You Complete… You


Who can forget Tom Cruise’s famous line from Jerry Maguire: “You complete me.” It’s the kind of line that undoubtedly stirs many to fantasize about a love so intense and consuming that you can’t imagine how you ever lived without it… That something you’d been missing your entire life suddenly has made you whole…  Ah, love.

Or is it?

Although it sounds romantic and makes for great chick-flick material, the idea that being in a relationship will complete you is not a realistic or healthy way of thinking. It’s more likely to be based on infatuation or loneliness rather than actual love. The best relationships happen between two people who have taken the time to form their own identity, and are happy people already. They aren’t looking for someone else to complete them. These tend to be the people that in real life, others are most attracted to.

If you find yourself single and longing for a relationship, you might examine the reasons why. Is it because you’re lonely, spending night after night at home with microwave dinners and slippers? If so, you might consider simply getting out more— try being the one to organize going out with friends, or take up a hobby or class that will get you out socializing. Is it because nearly everyone else you know has a significant other and you’re constantly in the role of third wheel? Consider the friend date—taking one of your single opposite-gender friends to accompany you the next time your best friend and her boyfriend extend that dinner invitation. You could also push for regularly scheduled girls’ nights/ guys’ nights with your attached friends—they’ll almost certainly appreciate them, but might not be as likely to initiate them.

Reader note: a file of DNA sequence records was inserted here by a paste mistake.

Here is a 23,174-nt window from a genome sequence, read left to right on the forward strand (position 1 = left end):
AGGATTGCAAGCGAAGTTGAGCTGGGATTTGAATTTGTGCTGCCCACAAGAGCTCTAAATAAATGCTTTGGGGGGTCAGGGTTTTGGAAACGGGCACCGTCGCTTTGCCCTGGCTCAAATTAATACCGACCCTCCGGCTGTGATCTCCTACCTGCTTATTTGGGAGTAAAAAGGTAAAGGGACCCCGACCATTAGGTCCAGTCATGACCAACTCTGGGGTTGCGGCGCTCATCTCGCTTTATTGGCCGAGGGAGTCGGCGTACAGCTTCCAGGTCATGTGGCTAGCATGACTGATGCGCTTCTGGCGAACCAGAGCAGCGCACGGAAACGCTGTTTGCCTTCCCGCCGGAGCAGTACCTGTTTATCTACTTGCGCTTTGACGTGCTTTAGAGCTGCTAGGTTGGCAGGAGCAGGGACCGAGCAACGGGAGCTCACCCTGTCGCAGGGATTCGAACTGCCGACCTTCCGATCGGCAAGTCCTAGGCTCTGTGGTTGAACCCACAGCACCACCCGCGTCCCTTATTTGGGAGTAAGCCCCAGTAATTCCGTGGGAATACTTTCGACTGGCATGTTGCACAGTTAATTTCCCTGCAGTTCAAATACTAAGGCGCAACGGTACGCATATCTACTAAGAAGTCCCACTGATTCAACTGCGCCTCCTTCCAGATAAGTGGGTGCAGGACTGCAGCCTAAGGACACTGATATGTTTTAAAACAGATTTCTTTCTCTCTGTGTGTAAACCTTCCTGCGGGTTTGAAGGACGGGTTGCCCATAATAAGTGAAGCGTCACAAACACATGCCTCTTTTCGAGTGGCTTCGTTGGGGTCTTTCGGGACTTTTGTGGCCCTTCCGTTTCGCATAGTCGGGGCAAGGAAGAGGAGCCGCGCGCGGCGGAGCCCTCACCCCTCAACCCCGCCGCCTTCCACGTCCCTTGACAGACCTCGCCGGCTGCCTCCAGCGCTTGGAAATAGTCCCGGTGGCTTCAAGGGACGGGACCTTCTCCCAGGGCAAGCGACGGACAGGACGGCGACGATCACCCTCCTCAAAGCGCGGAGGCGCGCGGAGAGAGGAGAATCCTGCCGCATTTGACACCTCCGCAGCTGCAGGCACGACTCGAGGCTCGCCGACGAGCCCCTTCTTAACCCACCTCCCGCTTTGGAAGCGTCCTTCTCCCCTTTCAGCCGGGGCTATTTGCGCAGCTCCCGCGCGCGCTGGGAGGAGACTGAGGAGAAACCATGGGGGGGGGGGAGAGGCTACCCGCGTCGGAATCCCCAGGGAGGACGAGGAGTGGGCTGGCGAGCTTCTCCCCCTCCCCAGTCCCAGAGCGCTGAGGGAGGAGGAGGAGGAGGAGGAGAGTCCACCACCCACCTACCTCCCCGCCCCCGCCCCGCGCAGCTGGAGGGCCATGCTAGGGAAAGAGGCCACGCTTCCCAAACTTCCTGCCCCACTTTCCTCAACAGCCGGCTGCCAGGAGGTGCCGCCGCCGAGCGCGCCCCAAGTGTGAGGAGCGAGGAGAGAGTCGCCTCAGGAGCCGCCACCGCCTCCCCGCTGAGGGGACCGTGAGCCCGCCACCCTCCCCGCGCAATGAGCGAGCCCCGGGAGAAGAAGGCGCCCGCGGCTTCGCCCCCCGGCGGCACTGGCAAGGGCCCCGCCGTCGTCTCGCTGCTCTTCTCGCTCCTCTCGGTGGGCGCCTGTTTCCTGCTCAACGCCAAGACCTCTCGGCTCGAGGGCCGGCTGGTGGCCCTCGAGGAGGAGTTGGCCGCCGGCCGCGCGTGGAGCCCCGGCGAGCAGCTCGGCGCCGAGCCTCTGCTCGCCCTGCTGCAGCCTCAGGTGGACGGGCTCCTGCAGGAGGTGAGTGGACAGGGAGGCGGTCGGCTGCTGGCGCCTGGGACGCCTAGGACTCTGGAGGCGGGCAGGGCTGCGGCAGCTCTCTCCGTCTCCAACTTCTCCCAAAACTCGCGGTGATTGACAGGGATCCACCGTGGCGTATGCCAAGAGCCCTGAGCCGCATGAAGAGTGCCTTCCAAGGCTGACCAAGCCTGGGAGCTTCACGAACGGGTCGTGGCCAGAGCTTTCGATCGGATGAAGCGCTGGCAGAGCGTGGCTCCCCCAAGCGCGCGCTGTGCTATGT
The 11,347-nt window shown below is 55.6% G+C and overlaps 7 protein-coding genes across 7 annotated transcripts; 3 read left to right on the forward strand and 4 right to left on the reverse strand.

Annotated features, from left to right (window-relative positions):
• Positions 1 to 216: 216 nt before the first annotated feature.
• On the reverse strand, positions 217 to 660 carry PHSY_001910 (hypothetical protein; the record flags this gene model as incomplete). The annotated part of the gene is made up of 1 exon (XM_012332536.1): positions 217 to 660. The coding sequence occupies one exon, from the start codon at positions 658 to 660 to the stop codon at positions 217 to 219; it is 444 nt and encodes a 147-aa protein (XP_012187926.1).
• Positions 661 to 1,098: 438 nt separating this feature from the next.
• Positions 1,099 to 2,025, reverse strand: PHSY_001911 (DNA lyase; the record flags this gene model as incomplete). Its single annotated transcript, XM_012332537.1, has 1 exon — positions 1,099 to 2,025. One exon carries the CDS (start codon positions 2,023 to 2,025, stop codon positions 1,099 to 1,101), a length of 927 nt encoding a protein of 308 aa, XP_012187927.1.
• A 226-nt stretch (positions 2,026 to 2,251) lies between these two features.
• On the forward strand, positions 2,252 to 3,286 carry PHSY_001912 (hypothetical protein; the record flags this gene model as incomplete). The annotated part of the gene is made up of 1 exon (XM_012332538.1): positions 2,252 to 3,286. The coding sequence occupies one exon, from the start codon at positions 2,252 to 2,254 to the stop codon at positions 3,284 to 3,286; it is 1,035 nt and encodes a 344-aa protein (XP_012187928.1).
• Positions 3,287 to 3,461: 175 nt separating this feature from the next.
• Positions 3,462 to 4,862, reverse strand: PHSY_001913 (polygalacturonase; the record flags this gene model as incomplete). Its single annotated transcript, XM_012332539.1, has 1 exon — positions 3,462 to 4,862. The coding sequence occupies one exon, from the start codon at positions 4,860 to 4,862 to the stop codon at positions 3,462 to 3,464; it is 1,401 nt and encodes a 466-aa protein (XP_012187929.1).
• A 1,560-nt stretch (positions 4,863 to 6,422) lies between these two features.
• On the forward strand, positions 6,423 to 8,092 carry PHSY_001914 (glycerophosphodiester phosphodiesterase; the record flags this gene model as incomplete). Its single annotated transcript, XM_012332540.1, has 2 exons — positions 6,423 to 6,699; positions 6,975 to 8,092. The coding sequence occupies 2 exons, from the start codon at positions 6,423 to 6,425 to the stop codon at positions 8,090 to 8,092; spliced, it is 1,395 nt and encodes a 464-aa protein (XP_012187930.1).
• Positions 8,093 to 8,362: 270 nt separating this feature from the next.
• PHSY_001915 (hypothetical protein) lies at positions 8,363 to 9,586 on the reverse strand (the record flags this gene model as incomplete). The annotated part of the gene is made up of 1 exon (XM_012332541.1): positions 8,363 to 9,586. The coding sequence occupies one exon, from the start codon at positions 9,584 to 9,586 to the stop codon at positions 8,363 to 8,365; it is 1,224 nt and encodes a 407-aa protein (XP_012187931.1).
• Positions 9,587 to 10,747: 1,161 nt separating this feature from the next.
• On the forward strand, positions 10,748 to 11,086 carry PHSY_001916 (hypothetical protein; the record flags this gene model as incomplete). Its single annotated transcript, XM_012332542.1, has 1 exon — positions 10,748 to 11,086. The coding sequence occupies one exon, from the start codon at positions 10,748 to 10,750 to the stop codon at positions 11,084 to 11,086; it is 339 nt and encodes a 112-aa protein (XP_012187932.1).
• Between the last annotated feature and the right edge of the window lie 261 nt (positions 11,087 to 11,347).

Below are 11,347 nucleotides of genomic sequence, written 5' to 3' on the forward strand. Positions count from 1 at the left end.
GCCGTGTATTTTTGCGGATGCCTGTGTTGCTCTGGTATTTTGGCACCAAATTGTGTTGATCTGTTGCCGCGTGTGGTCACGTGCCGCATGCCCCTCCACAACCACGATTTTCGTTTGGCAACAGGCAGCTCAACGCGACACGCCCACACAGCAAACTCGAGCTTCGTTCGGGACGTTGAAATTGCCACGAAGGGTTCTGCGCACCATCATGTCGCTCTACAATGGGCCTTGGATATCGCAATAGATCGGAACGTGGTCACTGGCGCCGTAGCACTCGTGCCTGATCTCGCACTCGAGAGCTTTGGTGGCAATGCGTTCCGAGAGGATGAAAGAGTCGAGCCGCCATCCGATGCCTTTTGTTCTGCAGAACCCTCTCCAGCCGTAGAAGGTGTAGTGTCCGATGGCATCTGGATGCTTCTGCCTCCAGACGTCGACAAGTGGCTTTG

As you develop your own interests and gain confidence in yourself, you will become a more attractive catch to potential love interests. You invite others to take an interest in you, because well, you’re an interesting person! You’ll also be more likely to experience a healthy and happy relationship when it does happen. It might not be as romantic a thought, but rather than saying, “You complete me”; it’s better to be able to say, “I was complete without you—but I’m really happy you came into my life!”

Recommended reading: “The Missing Piece” and “The Missing Piece Meets the Big O” by Shel Silverstein.

Kristy Malone, Master’s student in Marriage and Family Therapy and Graduate Research Assistant for the Alabama Community Healthy Marriage Initiative


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